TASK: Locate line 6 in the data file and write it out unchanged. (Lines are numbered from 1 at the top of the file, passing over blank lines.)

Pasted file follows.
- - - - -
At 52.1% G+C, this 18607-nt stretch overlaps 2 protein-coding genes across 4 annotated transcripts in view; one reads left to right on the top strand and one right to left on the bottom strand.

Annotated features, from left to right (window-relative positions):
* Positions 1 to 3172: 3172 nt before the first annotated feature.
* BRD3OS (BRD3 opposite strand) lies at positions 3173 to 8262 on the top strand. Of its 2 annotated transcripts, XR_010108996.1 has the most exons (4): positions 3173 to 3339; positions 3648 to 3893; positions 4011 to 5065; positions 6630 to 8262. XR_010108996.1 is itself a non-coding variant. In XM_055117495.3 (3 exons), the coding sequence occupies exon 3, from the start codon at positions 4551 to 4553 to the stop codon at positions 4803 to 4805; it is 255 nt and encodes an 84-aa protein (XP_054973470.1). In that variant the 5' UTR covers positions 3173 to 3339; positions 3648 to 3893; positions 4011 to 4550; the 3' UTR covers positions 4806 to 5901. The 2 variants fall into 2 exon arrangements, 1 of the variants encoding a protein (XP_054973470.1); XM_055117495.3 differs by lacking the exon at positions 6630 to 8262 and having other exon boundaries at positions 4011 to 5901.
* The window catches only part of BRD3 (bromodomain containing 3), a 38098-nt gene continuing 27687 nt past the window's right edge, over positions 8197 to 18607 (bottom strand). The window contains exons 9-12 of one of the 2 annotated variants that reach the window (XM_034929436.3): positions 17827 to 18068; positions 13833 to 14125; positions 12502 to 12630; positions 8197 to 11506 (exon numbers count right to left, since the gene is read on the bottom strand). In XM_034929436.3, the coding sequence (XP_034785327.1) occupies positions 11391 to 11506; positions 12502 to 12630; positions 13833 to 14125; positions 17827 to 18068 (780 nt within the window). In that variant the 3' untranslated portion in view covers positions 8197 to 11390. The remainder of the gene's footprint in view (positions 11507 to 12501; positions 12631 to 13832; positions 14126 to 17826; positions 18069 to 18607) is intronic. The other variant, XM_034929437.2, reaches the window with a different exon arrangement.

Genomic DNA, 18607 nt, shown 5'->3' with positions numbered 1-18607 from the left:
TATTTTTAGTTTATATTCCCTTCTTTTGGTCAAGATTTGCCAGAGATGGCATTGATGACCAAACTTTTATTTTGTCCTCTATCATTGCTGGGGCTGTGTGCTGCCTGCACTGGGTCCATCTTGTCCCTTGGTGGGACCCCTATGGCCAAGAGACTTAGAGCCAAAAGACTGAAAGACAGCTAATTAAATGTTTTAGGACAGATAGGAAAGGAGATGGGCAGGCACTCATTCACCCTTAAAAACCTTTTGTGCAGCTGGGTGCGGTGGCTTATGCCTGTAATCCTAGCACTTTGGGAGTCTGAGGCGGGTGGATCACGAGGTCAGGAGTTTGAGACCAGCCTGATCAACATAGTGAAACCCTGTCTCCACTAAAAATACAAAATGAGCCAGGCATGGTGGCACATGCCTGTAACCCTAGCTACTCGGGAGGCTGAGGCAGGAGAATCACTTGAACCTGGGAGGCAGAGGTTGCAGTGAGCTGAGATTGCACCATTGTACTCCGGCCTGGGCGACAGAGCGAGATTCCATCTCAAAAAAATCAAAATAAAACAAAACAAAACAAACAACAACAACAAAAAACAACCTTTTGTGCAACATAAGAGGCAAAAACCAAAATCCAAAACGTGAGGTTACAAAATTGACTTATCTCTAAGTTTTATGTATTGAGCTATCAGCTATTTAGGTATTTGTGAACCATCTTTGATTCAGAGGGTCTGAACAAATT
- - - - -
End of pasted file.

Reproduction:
Genomic DNA, 18607 nt, shown 5'->3' with positions numbered 1-18607 from the left: